The Council on Hemispheric Affairs Opposes U.S. Intervention in Venezuela and Calls for a Resumption of Full Diplomatic Relations with Caracas

By: Larry Birns, Director of COHA, and COHA Senior Research Fellows Frederick B. Mills, Professor of Philosophy at Bowie State University, and Ronn Pineo, Professor and Chair, Department of History at Towson University

The Council on Hemispheric Affairs (COHA) urges the Obama administration to alter its course from its increasingly belligerent foreign policy towards the government of Venezuela to one of constructive exchange with Caracas. Despite the very tense present ties between the two hemispheric nations, President Nicolas Maduro remains open to a relationship of mutual respect with Washington. President Obama should consider reciprocating.

U.S. support for the right-wing opposition in Venezuela, most infamously during the 2002 coup attempt against then-president Hugo Chávez, has been extraordinarily counter-productive, providing legitimacy to President Maduro’s claims of continued U.S. meddling. The U.S. sanctions recently set into place against Venezuelan governmental leaders, and the continued U.S. financing of political groups and organizations in the Venezuelan opposition now have added fuel to strong anti-imperialist sentiments throughout the region.

The sanctions rightly earned the condemnation of the Community of Latin American and Caribbean Countries (CELAC), which have repudiated foreign interference in the internal affairs of Venezuela. This comes at a time when CELAC nations are re-examining their ties to the United States, looking at other options for trade and for arms supplies, and forging stronger economic and strategic links with China and Russia. The Obama Administration’s policies toward Caracas are harming U.S. interests in Venezuela and across the region.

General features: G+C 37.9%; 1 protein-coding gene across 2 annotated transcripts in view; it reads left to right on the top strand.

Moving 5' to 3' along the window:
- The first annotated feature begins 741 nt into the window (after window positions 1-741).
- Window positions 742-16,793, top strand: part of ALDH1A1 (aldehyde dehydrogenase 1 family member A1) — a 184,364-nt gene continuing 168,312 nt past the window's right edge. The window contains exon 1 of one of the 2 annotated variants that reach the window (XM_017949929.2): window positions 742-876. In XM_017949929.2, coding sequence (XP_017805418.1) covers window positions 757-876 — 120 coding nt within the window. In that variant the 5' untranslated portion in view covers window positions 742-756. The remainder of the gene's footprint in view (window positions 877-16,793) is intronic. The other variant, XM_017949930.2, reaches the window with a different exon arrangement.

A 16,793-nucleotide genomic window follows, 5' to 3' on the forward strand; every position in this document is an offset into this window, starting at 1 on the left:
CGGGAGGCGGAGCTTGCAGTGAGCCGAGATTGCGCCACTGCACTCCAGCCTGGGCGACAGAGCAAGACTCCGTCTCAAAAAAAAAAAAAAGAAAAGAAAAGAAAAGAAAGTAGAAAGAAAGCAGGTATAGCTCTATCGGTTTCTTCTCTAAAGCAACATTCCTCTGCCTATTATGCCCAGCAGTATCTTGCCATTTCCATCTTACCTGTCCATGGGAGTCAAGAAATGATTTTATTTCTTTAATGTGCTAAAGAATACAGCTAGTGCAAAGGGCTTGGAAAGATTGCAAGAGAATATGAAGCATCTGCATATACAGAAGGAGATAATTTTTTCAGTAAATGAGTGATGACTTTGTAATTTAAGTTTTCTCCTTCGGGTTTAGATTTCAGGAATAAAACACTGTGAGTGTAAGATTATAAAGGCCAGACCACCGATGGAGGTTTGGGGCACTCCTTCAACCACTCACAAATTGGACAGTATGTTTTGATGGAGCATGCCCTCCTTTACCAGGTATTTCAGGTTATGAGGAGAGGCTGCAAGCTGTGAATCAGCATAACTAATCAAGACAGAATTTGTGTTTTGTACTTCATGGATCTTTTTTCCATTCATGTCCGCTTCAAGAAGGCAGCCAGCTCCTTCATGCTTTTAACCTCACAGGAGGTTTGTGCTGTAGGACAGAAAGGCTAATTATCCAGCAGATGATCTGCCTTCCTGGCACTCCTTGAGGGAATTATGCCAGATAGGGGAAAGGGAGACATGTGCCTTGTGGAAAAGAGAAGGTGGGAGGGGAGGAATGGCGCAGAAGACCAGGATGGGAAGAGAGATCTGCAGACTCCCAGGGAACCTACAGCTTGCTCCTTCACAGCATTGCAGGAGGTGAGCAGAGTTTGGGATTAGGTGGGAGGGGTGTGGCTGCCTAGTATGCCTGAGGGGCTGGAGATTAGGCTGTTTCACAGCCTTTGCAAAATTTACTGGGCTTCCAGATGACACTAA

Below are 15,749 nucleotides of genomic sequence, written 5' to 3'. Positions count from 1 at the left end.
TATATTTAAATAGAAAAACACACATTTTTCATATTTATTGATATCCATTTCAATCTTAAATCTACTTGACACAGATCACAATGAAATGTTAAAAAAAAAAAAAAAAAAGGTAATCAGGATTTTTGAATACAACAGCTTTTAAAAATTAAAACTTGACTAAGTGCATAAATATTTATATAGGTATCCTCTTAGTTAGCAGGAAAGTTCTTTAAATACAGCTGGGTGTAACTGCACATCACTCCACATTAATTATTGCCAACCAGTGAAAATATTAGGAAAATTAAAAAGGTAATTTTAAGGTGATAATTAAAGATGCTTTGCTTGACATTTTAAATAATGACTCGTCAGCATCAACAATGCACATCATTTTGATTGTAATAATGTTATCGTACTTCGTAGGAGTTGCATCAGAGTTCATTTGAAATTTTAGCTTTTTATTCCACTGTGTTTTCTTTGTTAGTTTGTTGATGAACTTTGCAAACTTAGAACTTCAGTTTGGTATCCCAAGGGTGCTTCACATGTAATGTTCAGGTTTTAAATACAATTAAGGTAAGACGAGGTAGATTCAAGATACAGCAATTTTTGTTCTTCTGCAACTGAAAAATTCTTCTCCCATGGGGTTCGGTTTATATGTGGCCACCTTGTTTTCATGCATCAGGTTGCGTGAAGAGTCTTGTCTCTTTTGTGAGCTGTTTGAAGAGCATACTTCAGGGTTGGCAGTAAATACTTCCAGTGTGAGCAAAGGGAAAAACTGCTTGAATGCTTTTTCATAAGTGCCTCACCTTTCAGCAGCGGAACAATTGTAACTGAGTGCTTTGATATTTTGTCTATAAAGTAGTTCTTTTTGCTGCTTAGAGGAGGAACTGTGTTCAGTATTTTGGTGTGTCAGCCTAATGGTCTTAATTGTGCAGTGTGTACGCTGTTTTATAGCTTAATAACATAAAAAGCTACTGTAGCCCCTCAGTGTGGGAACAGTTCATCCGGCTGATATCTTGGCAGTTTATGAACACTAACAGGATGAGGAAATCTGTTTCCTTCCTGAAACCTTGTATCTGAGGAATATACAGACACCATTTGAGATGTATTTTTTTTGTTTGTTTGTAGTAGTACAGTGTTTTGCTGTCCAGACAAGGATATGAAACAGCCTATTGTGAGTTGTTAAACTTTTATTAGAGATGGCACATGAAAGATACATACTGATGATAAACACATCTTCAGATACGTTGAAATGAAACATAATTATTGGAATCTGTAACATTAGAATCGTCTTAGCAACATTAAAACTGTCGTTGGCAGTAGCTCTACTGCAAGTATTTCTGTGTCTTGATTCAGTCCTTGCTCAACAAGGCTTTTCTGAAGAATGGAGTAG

The election of President Obama in 2008 had inspired an expectation in the region that the U.S. would abandon its Monroe Doctrine policies, which had led to the overthrow of democratically elected governments that had not met Washington’s ideological requirements. The U.S. was widely and correctly perceived in the region as having played a role in the disappearances, torture, and murders of political opponents of the 1970s and 1980s. But these were mainly crimes of prior presidents, and Obama had the chance to create new U.S. moral standing the region.

He failed. Despite repeated promises, Obama has yet to close Guantanamo. In 2009 the Obama administration supported a golpista regime that emerged after a coup against the democratically elected President of Honduras, Manuel Zelaya; this policy brought further dismay in the Americas. It constituted a return to Washington’s interventionist policies, carried out by Secretary of State Hilary Clinton, who supported the coup-driven government in Honduras in 2009. Even the usually timid Organization of American States condemned the coup and post-coup government. Disappointingly, the Obama administration’s intensification of the adversarial relationship with the Bolivarian revolution in Venezuela is fully consistent with this ill-conceived policy direction.

Since President Hugo Chavez’s first electoral victory in 1998, the U.S. has provided support for regime change in Caracas, funneling U.S. AID and National Endowment for Democracy funds to right-wing Venezuelan opposition organizations, with an additional $5.5 million proposed for FY 2016. The Bolivarian revolution had offended Washington officials at least in two key policy areas: the push back against neoliberalism and the leadership of the late President Hugo Chávez in the cause of Latin American independence and integration.